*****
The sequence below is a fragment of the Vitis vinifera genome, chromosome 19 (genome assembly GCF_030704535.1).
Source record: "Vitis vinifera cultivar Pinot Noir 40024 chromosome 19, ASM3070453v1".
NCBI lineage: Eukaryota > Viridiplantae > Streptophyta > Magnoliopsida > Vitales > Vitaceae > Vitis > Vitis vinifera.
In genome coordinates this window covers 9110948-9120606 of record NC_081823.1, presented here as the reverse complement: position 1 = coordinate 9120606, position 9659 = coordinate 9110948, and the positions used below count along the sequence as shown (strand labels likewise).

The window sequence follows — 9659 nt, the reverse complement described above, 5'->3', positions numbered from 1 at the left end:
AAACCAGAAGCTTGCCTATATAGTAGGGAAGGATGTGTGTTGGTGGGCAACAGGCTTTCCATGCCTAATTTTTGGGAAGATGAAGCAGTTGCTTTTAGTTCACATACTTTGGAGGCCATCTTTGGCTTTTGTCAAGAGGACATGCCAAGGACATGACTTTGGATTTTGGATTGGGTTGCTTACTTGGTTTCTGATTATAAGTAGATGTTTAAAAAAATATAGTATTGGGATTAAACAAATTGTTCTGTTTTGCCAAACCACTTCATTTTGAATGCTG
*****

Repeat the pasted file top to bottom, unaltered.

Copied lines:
The sequence below is a fragment of the Vitis vinifera genome, chromosome 19 (genome assembly GCF_030704535.1).
Source record: "Vitis vinifera cultivar Pinot Noir 40024 chromosome 19, ASM3070453v1".
NCBI lineage: Eukaryota > Viridiplantae > Streptophyta > Magnoliopsida > Vitales > Vitaceae > Vitis > Vitis vinifera.
In genome coordinates this window covers 9110948-9120606 of record NC_081823.1, presented here as the reverse complement: position 1 = coordinate 9120606, position 9659 = coordinate 9110948, and the positions used below count along the sequence as shown (strand labels likewise).

The window sequence follows — 9659 nt, the reverse complement described above, 5'->3', positions numbered from 1 at the left end:
AAACCAGAAGCTTGCCTATATAGTAGGGAAGGATGTGTGTTGGTGGGCAACAGGCTTTCCATGCCTAATTTTTGGGAAGATGAAGCAGTTGCTTTTAGTTCACATACTTTGGAGGCCATCTTTGGCTTTTGTCAAGAGGACATGCCAAGGACATGACTTTGGATTTTGGATTGGGTTGCTTACTTGGTTTCTGATTATAAGTAGATGTTTAAAAAAATATAGTATTGGGATTAAACAAATTGTTCTGTTTTGCCAAACCACTTCATTTTGAATGCTG